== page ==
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Science Seminar: Earth Science



  • Tornado (World Book)
    Tornado is the most violent of all storms. A powerful tornado can lift cars, cattle, and even mobile homes into the air. It can destroy almost everything in its path.

    Bluestein, Howard B. "Tornado." World Book Student. World Book, 2012. Web. 21 Dec. 2012. 
  • Twister
    This article discusses the study of tornadoes by meteorologists. It features the experience of meteorologist Josh Wurman in chasing a tornado in Arkansas to study severe weather. (640)

    Wedner, Diane. "Twister." National Geographic Explorer 10.6 (2011): 10. Middle Search Plus. Web. 21 Dec. 2012.
  • Tornado Alley
    The article discusses on tornadoes. It states that tornado is formed when there is clouds of a thunderstorm. A whirling cloud starts to reach ground like a spinning funnel and it is called a tornado. (940)

    Slack, Julia. "In Tornado Alley!." Faces (07491387) 28.6 (2012): 33. Middle Search Plus. Web. 21 Dec. 2012.
  • Tornado Warnings
    The article focuses on the different tornado-warning systems such as the Weller Method or broadcasts by the National Weather Service's Tornado Watches and Warnings. (1060)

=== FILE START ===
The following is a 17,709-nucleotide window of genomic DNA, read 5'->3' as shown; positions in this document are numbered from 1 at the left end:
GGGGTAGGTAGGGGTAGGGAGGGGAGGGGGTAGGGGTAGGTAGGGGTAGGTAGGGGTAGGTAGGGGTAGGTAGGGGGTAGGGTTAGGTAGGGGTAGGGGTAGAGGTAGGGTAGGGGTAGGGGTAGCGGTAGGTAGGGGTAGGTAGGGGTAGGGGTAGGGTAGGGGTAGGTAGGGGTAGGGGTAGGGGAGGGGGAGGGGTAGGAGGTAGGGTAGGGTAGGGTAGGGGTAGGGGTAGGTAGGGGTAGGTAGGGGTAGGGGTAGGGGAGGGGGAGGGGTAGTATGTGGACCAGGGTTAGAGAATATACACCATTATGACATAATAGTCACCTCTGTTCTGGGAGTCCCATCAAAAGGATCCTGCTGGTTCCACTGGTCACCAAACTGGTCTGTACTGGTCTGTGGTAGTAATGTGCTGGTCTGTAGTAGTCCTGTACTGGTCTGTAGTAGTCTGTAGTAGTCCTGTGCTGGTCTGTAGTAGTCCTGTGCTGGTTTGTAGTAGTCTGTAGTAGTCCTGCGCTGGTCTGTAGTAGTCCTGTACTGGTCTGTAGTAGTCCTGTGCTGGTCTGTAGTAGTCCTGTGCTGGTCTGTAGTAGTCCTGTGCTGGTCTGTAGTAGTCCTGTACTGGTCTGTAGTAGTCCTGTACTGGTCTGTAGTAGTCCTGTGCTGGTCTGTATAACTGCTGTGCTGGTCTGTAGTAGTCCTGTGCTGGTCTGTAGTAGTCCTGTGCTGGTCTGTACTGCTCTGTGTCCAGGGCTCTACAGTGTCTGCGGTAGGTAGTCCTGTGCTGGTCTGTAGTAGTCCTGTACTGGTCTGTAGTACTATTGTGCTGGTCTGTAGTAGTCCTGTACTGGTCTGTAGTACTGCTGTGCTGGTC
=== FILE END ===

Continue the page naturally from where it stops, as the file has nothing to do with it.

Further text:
"Tornado Warnings." Boys' Quest 17.3 (2011): 14. Middle Search Plus. Web. 1 Dec. 2012.
  • Monster Tornado (Cobblestone)
    This article discusses the Tri-State Tornado of March 18, 1945, which devastated the towns of Annapolis, Missouri, Gorham, Murphysboro and De Soto, Illinois, and Griffin, Indiana. Nearly 700 people were killed in part due to the U.S. Weather Bureau's inability to predict or track severe storms. (1160)

    Johnson, Ruth Spencer. "Monster Tornado." Cobblestone 33.3 (2012): 20. Middle Search Plus. Web. 1 Dec. 2012.
  • Tornadoes
    Tornadoes represent an acute threat to public safety throughout the world. These severe weather systems have been observed on every continent but Antarctica. The United States averages anywhere from 800 to more than 1,000 tornadoes each year, with more than 20,000 documented deaths caused by tornadoes since 1680 (an average of more than 60 per year). 

    Marti, James. "Tornado." The Gale Encyclopedia of Science. Ed. K. Lee Lerner and Brenda Wilmoth Lerner. 3rd ed. Vol. 6. Detroit: Gale, 2004. 4047-4050. Gale Virtual Reference Library. Web. 30 Apr. 2015
  • Tornado (U*X*L Encyclopedia of Weather and Natural Disasters)
    A tornado is a rapidly spinning column of air that extends from a thunderstorm cloud to the ground. The tornado rotates around a vertical axis of extremely low pressure called a vortex. Tornadoes are sometimes called "twisters" or "cyclones," although the term cyclone is also used to described hurricanes in the Indian Ocean.

    "Tornado." U*X*L Encyclopedia of Weather and Natural Disasters. Vol. 4: Optical Effects to Wildfire. Detroit: UXL, 2008. 533-563. Gale Virtual Reference Library. Web. 21 Dec. 2012.